The Last of the Mohicans

By James Fenimore Cooper
Read by Stefan Rudnicki
Directed by Emily Janice Card

The Leatherstocking Tales: Book 1826

14.60 Hours 02/17/2009 unabridged
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In 1757, the English and French are engaged in a savage, bloody war for control of the North American continent. Making tenuous, shifting alliances with various Indian tribes, the two European powers struggle to gain the upper hand on unfamiliar, forested battlegrounds. Caught in the middle is Hawkeye, a white scout who was raised among the Indians. Not fully belonging to either world, he has retreated from society to live in the untamed woods of upstate New York. By his side are Chingachgook and the young Uncas, last of the vanishing race of Mohicans. Together, the three embody a code of moral courage, self-sufficiency, and loyalty, and share a deep trust and friendship. Cora and Alice Munro, the daughters of an English commander, are on their way to join their father. Escorting them through the alien wilderness are Alice’s fiancé, Major Duncan Heyward, and the treacherous Huron warrior Magua, whose attraction to Cora and hatred for whites make him a vengeful, insidious enemy. When Magua betrays his party to the Iroquois, it is up to Hawkeye and his band to rescue the beautiful sisters and escort them through hostile Indian country. Through a series of heroic fights, escapes, and adventures, bonds are deepened, lives are lost, and the danger heightens, building toward an epic showdown. Written in 1826, The Last of the Mohicans was one of the first great novels of American literature and one that has consistently captured the imagination of generations of readers. It established a mythic image of the American frontier as a setting for thrilling adventures and introduced such archetypes as the “noble savage”, embodied by Chingachgook, and the rugged and honorable frontier hero, embodied by Hawkeye.

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Summary

Summary

In 1757, the English and French are engaged in a savage, bloody war for control of the North American continent. Making tenuous, shifting alliances with various Indian tribes, the two European powers struggle to gain the upper hand on unfamiliar, forested battlegrounds.

Caught in the middle is Hawkeye, a white scout who was raised among the Indians. Not fully belonging to either world, he has retreated from society to live in the untamed woods of upstate New York. By his side are Chingachgook and the young Uncas, last of the vanishing race of Mohicans. Together, the three embody a code of moral courage, self-sufficiency, and loyalty, and share a deep trust and friendship.

Cora and Alice Munro, the daughters of an English commander, are on their way to join their father. Escorting them through the alien wilderness are Alice’s fiancé, Major Duncan Heyward, and the treacherous Huron warrior Magua, whose attraction to Cora and hatred for whites make him a vengeful, insidious enemy.

When Magua betrays his party to the Iroquois, it is up to Hawkeye and his band to rescue the beautiful sisters and escort them through hostile Indian country. Through a series of heroic fights, escapes, and adventures, bonds are deepened, lives are lost, and the danger heightens, building toward an epic showdown.

Written in 1826, The Last of the Mohicans was one of the first great novels of American literature and one that has consistently captured the imagination of generations of readers. It established a mythic image of the American frontier as a setting for thrilling adventures and introduced such archetypes as the “noble savage”, embodied by Chingachgook, and the rugged and honorable frontier hero, embodied by Hawkeye.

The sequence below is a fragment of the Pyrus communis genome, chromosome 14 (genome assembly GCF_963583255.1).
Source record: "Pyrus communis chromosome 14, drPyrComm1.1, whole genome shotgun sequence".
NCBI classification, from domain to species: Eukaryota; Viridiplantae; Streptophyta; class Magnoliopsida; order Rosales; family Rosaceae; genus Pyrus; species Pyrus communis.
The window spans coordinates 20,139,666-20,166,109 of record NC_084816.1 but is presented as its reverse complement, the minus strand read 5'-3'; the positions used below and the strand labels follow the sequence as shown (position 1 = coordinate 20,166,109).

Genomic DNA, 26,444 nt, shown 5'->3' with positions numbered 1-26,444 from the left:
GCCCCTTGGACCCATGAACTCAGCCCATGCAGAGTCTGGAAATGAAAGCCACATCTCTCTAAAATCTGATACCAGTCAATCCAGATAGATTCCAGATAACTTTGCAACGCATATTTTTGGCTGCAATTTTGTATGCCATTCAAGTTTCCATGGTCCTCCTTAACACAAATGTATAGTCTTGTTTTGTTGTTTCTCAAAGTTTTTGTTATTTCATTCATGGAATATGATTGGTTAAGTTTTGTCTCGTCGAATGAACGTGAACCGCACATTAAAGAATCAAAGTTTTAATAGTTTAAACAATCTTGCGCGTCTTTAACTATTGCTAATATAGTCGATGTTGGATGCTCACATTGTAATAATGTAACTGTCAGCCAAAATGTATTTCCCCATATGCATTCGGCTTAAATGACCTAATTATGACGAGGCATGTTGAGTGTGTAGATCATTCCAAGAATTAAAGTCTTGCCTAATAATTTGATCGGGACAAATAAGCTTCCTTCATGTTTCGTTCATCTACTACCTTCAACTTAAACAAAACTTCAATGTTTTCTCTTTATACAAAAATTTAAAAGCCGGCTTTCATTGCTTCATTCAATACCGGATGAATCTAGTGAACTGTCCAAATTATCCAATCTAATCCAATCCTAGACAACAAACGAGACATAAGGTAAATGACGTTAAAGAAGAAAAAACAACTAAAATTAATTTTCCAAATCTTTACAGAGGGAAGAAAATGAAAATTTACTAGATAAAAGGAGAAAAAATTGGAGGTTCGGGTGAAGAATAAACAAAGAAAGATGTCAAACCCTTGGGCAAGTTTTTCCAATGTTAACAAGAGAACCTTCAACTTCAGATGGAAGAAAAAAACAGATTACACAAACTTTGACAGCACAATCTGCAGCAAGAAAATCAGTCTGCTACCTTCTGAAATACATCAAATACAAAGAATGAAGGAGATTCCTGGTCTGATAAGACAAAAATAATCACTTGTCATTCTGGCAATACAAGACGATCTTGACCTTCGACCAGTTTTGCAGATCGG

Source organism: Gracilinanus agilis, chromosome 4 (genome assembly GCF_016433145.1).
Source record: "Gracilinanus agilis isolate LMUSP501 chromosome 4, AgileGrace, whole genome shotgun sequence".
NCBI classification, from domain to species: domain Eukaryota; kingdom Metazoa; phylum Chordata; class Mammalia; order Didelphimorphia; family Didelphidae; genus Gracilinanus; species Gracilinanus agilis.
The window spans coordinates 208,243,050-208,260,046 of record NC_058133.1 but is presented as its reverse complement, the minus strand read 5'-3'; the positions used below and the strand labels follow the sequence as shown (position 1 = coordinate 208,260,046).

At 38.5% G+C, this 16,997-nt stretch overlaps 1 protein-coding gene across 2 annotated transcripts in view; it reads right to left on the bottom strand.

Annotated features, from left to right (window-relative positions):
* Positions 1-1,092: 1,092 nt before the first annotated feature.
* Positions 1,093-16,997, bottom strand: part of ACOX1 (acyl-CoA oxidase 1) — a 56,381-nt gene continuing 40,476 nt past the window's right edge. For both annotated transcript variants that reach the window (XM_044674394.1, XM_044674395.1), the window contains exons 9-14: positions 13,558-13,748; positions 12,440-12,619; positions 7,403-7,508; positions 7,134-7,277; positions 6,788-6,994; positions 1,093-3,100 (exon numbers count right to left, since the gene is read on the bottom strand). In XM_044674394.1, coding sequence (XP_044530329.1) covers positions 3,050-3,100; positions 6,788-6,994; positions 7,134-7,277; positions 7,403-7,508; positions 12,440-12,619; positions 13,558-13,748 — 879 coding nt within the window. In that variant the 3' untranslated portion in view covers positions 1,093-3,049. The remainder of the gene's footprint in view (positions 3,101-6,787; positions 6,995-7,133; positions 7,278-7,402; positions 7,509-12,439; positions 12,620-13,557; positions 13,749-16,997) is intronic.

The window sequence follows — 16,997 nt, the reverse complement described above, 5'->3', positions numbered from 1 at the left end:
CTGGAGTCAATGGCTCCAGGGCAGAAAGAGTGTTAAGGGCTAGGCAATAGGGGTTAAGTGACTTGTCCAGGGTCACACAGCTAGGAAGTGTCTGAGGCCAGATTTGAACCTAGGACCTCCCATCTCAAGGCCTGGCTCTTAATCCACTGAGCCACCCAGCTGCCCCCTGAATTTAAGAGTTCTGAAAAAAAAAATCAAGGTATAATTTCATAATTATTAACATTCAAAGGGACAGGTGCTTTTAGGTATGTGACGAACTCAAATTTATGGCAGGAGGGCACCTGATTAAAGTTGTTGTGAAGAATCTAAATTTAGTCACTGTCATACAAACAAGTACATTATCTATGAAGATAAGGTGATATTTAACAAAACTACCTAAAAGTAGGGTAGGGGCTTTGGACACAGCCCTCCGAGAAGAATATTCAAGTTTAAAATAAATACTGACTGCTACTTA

Editorial Reviews

Editorial Reviews

 “[Cooper's] sympathy is large, and his humor is as genuine—and as perfectly unaffected—as his art.” Joseph Conrad
“[Cooper’s] worldwide fame attests his power of invention, for his novels have been popular principally for their variety of dramatic incidents…but…[there has been] a revival of interest in their creation of tension between different kinds of society…between civil law and natural rights as these suggest issues of moral and mythic import.” The Concise Oxford Companion to American Literature
“The beauty of the unspoiled wilderness and sorrow at its disappearance, symbolized in Hawkeye’s Mohican Indian friends, the last of their tribe, are important themes of the novel.” Merriam Webster’s Encyclopedia of Literature
“This novel remains the most popular of Cooper’s Leatherstocking Tales, a classic story of the French and Indian War. The battles and exciting pursuits, which constitute the book’s plot, are rounded out by interesting Indian lore and descriptions of the wilderness.” Masterpieces of World Literature
“This novel remains the most popular of Cooper’s Leatherstocking Tales, a classic story of the French and Indian War. The battles and exciting pursuits, which constitute the book’s plot, are rounded out by interesting Indian lore and descriptions of the wilderness.” Masterpieces of World Literature

Reviews

Reviews

Author

Author Bio: James Fenimore Cooper

James Fenimore Cooper (1789–1851), the first major American novelist, was the son of a wealthy landowner who founded Cooperstown, New York. He attended Yale and served in the navy before turning to writing, winning international fame with The Spy (1821). After The Pioneers (1823), public fascination with the character of Natty Bumppo led him to write a series of sequels that gradually unfold the entire life of the frontier scout.

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Details

Details

Available Formats : Digital Download, Digital Rental, CD, MP3 CD
Category: Fiction/Classics
Runtime: 14.60
Audience: Adult
Language: English